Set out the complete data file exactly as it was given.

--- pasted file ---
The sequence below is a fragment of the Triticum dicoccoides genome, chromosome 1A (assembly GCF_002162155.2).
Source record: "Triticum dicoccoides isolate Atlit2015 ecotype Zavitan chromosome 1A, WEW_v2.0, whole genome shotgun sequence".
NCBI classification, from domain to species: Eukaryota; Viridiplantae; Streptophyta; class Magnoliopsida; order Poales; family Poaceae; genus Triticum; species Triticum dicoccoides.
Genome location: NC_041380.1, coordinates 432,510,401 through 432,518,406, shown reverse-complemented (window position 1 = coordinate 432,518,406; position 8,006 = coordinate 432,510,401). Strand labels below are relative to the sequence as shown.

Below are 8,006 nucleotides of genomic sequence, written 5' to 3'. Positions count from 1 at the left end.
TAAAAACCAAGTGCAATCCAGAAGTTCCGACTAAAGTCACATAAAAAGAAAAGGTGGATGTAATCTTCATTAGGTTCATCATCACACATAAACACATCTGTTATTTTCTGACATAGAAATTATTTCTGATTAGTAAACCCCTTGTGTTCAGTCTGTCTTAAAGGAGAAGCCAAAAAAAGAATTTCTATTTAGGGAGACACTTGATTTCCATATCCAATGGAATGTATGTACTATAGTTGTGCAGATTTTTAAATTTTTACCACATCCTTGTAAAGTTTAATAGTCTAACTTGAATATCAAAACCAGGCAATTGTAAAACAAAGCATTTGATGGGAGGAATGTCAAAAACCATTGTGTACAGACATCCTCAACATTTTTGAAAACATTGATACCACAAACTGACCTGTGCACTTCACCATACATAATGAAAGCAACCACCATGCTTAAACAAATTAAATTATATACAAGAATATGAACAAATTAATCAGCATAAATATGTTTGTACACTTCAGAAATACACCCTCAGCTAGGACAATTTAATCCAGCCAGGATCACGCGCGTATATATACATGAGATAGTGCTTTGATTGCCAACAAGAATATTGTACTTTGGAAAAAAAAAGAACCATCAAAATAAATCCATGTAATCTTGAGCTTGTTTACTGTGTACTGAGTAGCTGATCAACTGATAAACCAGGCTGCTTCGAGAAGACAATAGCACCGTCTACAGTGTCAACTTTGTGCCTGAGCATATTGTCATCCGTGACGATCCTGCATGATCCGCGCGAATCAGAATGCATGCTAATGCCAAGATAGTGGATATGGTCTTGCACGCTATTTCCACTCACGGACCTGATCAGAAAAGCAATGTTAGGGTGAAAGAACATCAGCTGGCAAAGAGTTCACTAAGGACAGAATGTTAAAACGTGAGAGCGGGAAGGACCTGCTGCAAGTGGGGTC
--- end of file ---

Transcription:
The sequence below is a fragment of the Triticum dicoccoides genome, chromosome 1A (assembly GCF_002162155.2).
Source record: "Triticum dicoccoides isolate Atlit2015 ecotype Zavitan chromosome 1A, WEW_v2.0, whole genome shotgun sequence".
NCBI classification, from domain to species: Eukaryota; Viridiplantae; Streptophyta; class Magnoliopsida; order Poales; family Poaceae; genus Triticum; species Triticum dicoccoides.
Genome location: NC_041380.1, coordinates 432,510,401 through 432,518,406, shown reverse-complemented (window position 1 = coordinate 432,518,406; position 8,006 = coordinate 432,510,401). Strand labels below are relative to the sequence as shown.

Below are 8,006 nucleotides of genomic sequence, written 5' to 3'. Positions count from 1 at the left end.
TAAAAACCAAGTGCAATCCAGAAGTTCCGACTAAAGTCACATAAAAAGAAAAGGTGGATGTAATCTTCATTAGGTTCATCATCACACATAAACACATCTGTTATTTTCTGACATAGAAATTATTTCTGATTAGTAAACCCCTTGTGTTCAGTCTGTCTTAAAGGAGAAGCCAAAAAAAGAATTTCTATTTAGGGAGACACTTGATTTCCATATCCAATGGAATGTATGTACTATAGTTGTGCAGATTTTTAAATTTTTACCACATCCTTGTAAAGTTTAATAGTCTAACTTGAATATCAAAACCAGGCAATTGTAAAACAAAGCATTTGATGGGAGGAATGTCAAAAACCATTGTGTACAGACATCCTCAACATTTTTGAAAACATTGATACCACAAACTGACCTGTGCACTTCACCATACATAATGAAAGCAACCACCATGCTTAAACAAATTAAATTATATACAAGAATATGAACAAATTAATCAGCATAAATATGTTTGTACACTTCAGAAATACACCCTCAGCTAGGACAATTTAATCCAGCCAGGATCACGCGCGTATATATACATGAGATAGTGCTTTGATTGCCAACAAGAATATTGTACTTTGGAAAAAAAAAGAACCATCAAAATAAATCCATGTAATCTTGAGCTTGTTTACTGTGTACTGAGTAGCTGATCAACTGATAAACCAGGCTGCTTCGAGAAGACAATAGCACCGTCTACAGTGTCAACTTTGTGCCTGAGCATATTGTCATCCGTGACGATCCTGCATGATCCGCGCGAATCAGAATGCATGCTAATGCCAAGATAGTGGATATGGTCTTGCACGCTATTTCCACTCACGGACCTGATCAGAAAAGCAATGTTAGGGTGAAAGAACATCAGCTGGCAAAGAGTTCACTAAGGACAGAATGTTAAAACGTGAGAGCGGGAAGGACCTGCTGCAAGTGGGGTC